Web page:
Even if a customer doesn’t convert right away, if we have their email we have a 19% chance of converting them into a future customer whether that is through future promotions, new releases, or simply just sending an email at the right time for a purchase to finally make sense for them.

We also have a return customer rate of over 14%, so one out of every 6 people we convert will end up buying from us again with an average order value of over $60.00.

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Dylan Jacob, on starting BrüMate ($12,000,000/month) full story ➜

Add an exit-intent popup to your online store

A great way to double, or even triple, your email opt-in rate and to grow your list is to add an exit-intent popup to your site, and offering a discount or content upgrade for subscribers.

Here's an example of what that might look like:

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One thing that I spent years NOT doing, that I now kick myself about, is adding an "exit intent pop-up" to our site, which lets people enter a sweepstakes to win a Xero Shoes gift certificate.

That one idea has added over 100,000 subscribers to our email list, which is one of our most effective marketing channels.

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Steven Sashen, on starting Xero Shoes ($1,500,000/month) full story ➜

Improve Your Email Marketing

Different types of emails

Here are the most common types of email campaigns you can send to your customers and their benefits:

  • Welcome emails - the perfect way to provide information from the start with a clear CTA. Make sure to tell your customer everything they need to know about your product or service.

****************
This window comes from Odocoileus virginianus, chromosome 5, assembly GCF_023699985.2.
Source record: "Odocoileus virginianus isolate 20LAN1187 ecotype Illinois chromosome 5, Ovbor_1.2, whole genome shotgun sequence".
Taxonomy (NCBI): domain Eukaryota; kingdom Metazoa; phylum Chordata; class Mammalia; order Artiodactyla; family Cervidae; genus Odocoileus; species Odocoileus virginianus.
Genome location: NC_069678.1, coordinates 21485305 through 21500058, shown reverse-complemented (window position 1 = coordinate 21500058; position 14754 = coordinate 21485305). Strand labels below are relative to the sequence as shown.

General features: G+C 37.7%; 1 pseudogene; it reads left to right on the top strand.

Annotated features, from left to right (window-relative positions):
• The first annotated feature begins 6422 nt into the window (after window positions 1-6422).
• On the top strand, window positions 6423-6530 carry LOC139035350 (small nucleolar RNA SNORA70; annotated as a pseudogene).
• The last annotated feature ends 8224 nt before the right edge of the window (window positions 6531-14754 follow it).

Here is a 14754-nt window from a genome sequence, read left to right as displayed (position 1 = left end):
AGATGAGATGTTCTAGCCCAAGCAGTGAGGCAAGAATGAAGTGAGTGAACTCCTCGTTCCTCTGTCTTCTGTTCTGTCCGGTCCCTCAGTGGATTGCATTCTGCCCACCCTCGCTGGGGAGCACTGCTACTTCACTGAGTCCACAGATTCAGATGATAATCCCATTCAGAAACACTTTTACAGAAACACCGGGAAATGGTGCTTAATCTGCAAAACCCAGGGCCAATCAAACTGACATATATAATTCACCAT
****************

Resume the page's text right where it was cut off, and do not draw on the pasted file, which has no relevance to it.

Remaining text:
• Newsletters - a great way to give customers updates or send out your latest content
  • Product launch emails - the quickest (and easiest) way to increase sales is by selling to current customers. Make sure they're the first on the list to know about your new product
  • Promotional emails - promote discounts, deals coupons etc. Try and make this feel exclusive and for a limited time only
  • Abandoned cart emails - give your customers a reason to complete their purchase!

Here's a great resource for finding curated email designs, for all types of email campaigns!

Abandonded Cart Flow

The abandoned cart workflow is one of the most effective strategies for turning your lead into a customer, and a powerful tool to have if you're an e-commerce business.

Think about all the times that you went on a shopping frenzy only to add items to your cart and then either forget or realize nows not the right time to pull the trigger.

Then, minutes later you receive an email saying "Hurry up! Your cart is waiting - and we want to provide you with 20% off your order."

Maybe that's the special touch (and discount) you needed to pull that trigger.

Implementing this workflow can automatically trigger this for your business every time a customer abandons their cart.

Here's a great example of an abandoned cart email from Brooklinen:

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Things they do well:

  • Showcase 5-star reviews from other customers
  • Offer a small discount + free shipping
  • Great design + clear call to actions!

Social Media Advertising